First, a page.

|Megan Grupp (left) and Jessica Dyer flew on separate Liberty Belles teams last year.|
The race traces its roots to the 1929 Women’s Air Derby, in which 19 female aviators, including Amelia Earhart, flew from Santa Monica, Calif., to Cleveland, Ohio.
This year’s event starts Monday, June 16, in Concord, Calif., and ends Thursday, June 19, in New Cumberland, Pa.
Two of Liberty’s aviators — Megan Grupp, the Liberty SOA Pilot of the Year, and Liberty Belles’ coach, Jessica Dyer — are ARC veterans. Dyer placed ninth overall last summer, flying with Charity Holland in a low-wing Piper Arrow. They earned the Fastest Piper award and finished fourth out of the 13 entries in the Collegiate Challenge. Grupp and Jodi Jacob placed 22nd out of the 33 planes that completed the race, using a high-wing Cessna Skyhawk.
|Melody Dowlearn (left) and Alicia Isacson are first-year pilots in the Air Race Classic.|
The other Piper Arrow 28-R201 will be piloted by the tandem of Alicia Isacson, a rising senior, and Melody Lynn Dowlearn, who will graduate in December, both newcomers to the event.
“I am extremely proud of our young ladies,” said Ret. Air Force Brig. Gen. Dave Young, dean of the Liberty School of Aeronautics. “They are accomplished aviators (and) exceptional representatives of Liberty University and the School of Aeronautics.”
The team left Sunday from Lynchburg and arrived in California on Tuesday, making a couple of overnight stops along the way and visiting the Grand Canyon after flying over it.
|A view of the Grand Canyon on the flight out to California for the start of the race.|
On Monday, beginning at 11:30 a.m. EST, the 50 ARC-registered planes will launch in a staggered start from Buchanan Field Airport in Concord, Calif. The race takes the aviators, who range in age from 17 to over 70, across 11 states before officially ending before sunset on Thursday near Harrisburg, Pa.
“You can’t take off before sunrise, and you can’t arrive after sunset,” Dyer said, noting planes are not permitted to fly at dark or through severe storms. “You can’t go into Instrument Flight Rules. You have to be able to see the ground and have good visibility.”
It’s not the first plane to arrive at the destination that is declared the winner; it is determined by total flight time. The race is open to fixed-wing aircraft ranging from 100 to 600 horsepower with a handicap system leveling the field.
Dyer and Grupp are both certified flight instructors (CFIs), Dyer with Liberty and Grupp with Freedom Aviation, Liberty’s fixed-base operator at Lynchburg Regional Airport. They said they complement one another well with their competitive drive and attention to detail in their pre-flight preparations.
“We’re both kind of take-charge by nature and we both really want to win,” Dyer said. “We’re both experienced CFIs so we trust each other’s decision-making a lot, and we’ll do whatever it takes to get the other person on their game and focused.”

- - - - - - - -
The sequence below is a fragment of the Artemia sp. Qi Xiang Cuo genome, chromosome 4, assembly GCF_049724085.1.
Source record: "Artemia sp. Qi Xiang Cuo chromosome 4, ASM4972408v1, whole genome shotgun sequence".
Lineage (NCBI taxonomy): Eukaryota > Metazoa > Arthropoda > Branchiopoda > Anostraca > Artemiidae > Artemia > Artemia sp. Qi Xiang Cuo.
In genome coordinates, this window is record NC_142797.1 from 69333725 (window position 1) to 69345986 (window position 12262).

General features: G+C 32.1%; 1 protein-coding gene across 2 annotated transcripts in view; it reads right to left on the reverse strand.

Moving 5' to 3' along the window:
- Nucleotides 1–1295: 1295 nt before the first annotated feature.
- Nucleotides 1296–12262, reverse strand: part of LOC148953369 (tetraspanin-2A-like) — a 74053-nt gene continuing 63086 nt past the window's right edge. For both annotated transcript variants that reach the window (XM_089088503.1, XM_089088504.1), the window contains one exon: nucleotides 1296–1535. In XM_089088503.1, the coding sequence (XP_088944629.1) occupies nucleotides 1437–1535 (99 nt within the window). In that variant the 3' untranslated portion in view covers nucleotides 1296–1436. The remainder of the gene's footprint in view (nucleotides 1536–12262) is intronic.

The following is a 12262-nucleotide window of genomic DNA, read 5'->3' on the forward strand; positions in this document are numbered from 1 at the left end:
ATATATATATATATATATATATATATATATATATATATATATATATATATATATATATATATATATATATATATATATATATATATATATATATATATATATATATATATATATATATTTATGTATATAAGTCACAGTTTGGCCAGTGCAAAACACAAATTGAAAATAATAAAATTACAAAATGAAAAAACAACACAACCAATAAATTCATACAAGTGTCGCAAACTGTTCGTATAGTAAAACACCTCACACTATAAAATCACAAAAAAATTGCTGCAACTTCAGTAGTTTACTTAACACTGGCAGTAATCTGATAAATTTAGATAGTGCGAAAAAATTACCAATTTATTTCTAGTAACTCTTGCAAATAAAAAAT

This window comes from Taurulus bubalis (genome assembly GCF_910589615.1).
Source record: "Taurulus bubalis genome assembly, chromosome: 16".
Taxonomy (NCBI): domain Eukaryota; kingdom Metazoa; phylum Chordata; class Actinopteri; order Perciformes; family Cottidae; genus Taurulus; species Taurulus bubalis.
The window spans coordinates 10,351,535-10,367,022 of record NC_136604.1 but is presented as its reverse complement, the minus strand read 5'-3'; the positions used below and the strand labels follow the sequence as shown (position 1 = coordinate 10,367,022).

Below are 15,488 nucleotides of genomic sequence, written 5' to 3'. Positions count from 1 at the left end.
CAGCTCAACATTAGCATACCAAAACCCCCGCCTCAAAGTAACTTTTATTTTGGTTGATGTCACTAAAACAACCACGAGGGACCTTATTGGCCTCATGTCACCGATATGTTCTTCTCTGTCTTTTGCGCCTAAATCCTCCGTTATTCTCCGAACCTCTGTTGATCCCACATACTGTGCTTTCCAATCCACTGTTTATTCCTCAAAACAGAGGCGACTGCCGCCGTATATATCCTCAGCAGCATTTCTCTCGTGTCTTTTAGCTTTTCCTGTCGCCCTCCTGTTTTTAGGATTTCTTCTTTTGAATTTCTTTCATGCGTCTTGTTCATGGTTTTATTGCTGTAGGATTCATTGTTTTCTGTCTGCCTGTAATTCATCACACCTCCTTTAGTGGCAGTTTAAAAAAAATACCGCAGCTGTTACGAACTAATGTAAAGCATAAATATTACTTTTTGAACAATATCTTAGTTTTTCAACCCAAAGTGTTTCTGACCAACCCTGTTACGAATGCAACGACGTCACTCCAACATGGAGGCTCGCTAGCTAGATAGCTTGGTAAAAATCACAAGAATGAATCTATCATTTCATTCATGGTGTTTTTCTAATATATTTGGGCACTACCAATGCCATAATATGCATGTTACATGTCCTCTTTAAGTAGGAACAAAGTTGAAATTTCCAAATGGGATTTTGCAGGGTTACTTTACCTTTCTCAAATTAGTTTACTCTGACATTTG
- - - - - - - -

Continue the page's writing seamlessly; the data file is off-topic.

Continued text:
Dowlearn and Isacson said they may alternate between piloting and navigating their plane from day to day, whereas Grupp will operate the controls full time for her team while Dyer is in charge of plotting the course, including airspeed and altitude, alerting the pilot to any obstacles in their path, and communicating by radio with each airport’s tower.
Ariana Knight, who for the second year in a row is serving as dispatcher from out of the Liberty SOA offices, said both flight teams will stay in communication with each other, but will devise their own race strategies and plan their own itineraries.
“A lot of the race comes down to airmanship,” Knight said. “It’ll come down to who makes the best decisions regarding winds and routes and avoids things like thunderstorms that will force them to land and add time. It’s up to them to figure out what the conditions are and what are the best choices to make that result in the fastest route.”
“Thunderstorms are a huge factor, especially over the Rocky Mountains,” Dyer added. “The night before each race day, we’re going to take a hard look at the weather. The way you’re going to win is to get the best winds possible.”
|Ret. U.S. Air Force Brig. Gen. Dave Young, dean of Liberty School of Aeronautics, with the Liberty Belles on Friday, June 6, 2014, two days before they flew to California.|
From Friday through Sunday in Concord, Calif., participants are required to attend pre-race briefings that cover fuel planning, weather, fly-bys, and emergencies.
The two aircraft had a combined 100 hours of maintenance performed on them by Freedom Aviation’s mechanics the week before they left for California. “The airplanes are in top shape” according to Young.
“Everything will be as safe as possible and as smooth as possible as they fly out there and back,” added Knight, who will be on call throughout the race to provide in-flight weather updates and on-ground logistical support.
“Of course, we want them to compete well, but above all we pray for safety as they race across the country,” Young added. “Godspeed, Liberty Belles.”
2014 Air Race Classic En Route Stops
Total distance: 2,691.09 miles
Buchanan Field Airport, Concord, Calif.
Butte Valley Airport, Dorris, Calif.
Klamath Falls Airport, Klamath Falls, Ore.
Elko Regional Airport, Elko, Nev.
Ralph Wenz Field, Pinedale, Wyo.
William B. Heilig Field, Scottsbluff, Neb.
Karl Stefan Memorial Field, Norfolk, Neb.
Iowa City Municipal Airport, Iowa City, Iowa
Vermillion Regional Airport, Danville, Ill.
Ohio University Airport, Snyder Field, Athens, Ohio
York Airport, York, Pa.
Capital City Airport, New Cumberland, Pa.